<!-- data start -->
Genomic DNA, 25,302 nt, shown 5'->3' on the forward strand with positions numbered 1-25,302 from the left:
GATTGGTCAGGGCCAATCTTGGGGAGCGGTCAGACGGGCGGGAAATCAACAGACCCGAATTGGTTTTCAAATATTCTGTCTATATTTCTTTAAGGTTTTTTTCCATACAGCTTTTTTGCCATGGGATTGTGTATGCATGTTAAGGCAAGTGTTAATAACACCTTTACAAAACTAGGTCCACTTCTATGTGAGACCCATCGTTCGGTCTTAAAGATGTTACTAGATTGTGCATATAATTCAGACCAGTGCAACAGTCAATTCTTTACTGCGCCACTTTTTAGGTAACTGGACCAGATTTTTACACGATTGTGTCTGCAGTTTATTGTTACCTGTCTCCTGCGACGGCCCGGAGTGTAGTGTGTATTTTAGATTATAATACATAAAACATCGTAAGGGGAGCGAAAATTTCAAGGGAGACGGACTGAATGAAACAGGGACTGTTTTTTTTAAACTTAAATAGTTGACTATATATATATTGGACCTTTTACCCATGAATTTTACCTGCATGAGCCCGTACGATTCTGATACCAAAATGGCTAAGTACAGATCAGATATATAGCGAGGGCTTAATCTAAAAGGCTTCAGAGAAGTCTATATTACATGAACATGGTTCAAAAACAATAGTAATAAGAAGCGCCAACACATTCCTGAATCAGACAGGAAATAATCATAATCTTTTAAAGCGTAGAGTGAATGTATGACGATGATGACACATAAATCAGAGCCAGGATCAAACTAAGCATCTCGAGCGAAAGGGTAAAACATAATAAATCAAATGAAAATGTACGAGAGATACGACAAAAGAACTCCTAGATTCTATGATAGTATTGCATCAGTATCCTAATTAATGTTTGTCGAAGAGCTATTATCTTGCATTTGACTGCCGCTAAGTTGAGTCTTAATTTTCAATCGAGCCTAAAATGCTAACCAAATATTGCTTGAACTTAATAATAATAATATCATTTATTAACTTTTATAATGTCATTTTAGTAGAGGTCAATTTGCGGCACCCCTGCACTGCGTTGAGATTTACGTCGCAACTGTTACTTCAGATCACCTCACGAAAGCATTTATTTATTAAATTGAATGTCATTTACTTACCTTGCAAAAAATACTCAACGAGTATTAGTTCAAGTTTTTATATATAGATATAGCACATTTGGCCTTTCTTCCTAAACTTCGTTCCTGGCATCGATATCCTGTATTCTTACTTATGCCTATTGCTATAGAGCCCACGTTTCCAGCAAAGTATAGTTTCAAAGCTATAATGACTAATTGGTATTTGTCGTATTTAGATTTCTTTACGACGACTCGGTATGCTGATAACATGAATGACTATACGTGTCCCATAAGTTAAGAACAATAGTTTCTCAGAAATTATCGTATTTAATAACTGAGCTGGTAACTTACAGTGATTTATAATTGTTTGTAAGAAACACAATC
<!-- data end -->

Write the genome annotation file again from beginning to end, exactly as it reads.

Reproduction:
Genomic DNA, 25,302 nt, shown 5'->3' on the forward strand with positions numbered 1-25,302 from the left:
GATTGGTCAGGGCCAATCTTGGGGAGCGGTCAGACGGGCGGGAAATCAACAGACCCGAATTGGTTTTCAAATATTCTGTCTATATTTCTTTAAGGTTTTTTTCCATACAGCTTTTTTGCCATGGGATTGTGTATGCATGTTAAGGCAAGTGTTAATAACACCTTTACAAAACTAGGTCCACTTCTATGTGAGACCCATCGTTCGGTCTTAAAGATGTTACTAGATTGTGCATATAATTCAGACCAGTGCAACAGTCAATTCTTTACTGCGCCACTTTTTAGGTAACTGGACCAGATTTTTACACGATTGTGTCTGCAGTTTATTGTTACCTGTCTCCTGCGACGGCCCGGAGTGTAGTGTGTATTTTAGATTATAATACATAAAACATCGTAAGGGGAGCGAAAATTTCAAGGGAGACGGACTGAATGAAACAGGGACTGTTTTTTTTAAACTTAAATAGTTGACTATATATATATTGGACCTTTTACCCATGAATTTTACCTGCATGAGCCCGTACGATTCTGATACCAAAATGGCTAAGTACAGATCAGATATATAGCGAGGGCTTAATCTAAAAGGCTTCAGAGAAGTCTATATTACATGAACATGGTTCAAAAACAATAGTAATAAGAAGCGCCAACACATTCCTGAATCAGACAGGAAATAATCATAATCTTTTAAAGCGTAGAGTGAATGTATGACGATGATGACACATAAATCAGAGCCAGGATCAAACTAAGCATCTCGAGCGAAAGGGTAAAACATAATAAATCAAATGAAAATGTACGAGAGATACGACAAAAGAACTCCTAGATTCTATGATAGTATTGCATCAGTATCCTAATTAATGTTTGTCGAAGAGCTATTATCTTGCATTTGACTGCCGCTAAGTTGAGTCTTAATTTTCAATCGAGCCTAAAATGCTAACCAAATATTGCTTGAACTTAATAATAATAATATCATTTATTAACTTTTATAATGTCATTTTAGTAGAGGTCAATTTGCGGCACCCCTGCACTGCGTTGAGATTTACGTCGCAACTGTTACTTCAGATCACCTCACGAAAGCATTTATTTATTAAATTGAATGTCATTTACTTACCTTGCAAAAAATACTCAACGAGTATTAGTTCAAGTTTTTATATATAGATATAGCACATTTGGCCTTTCTTCCTAAACTTCGTTCCTGGCATCGATATCCTGTATTCTTACTTATGCCTATTGCTATAGAGCCCACGTTTCCAGCAAAGTATAGTTTCAAAGCTATAATGACTAATTGGTATTTGTCGTATTTAGATTTCTTTACGACGACTCGGTATGCTGATAACATGAATGACTATACGTGTCCCATAAGTTAAGAACAATAGTTTCTCAGAAATTATCGTATTTAATAACTGAGCTGGTAACTTACAGTGATTTATAATTGTTTGTAAGAAACACAATC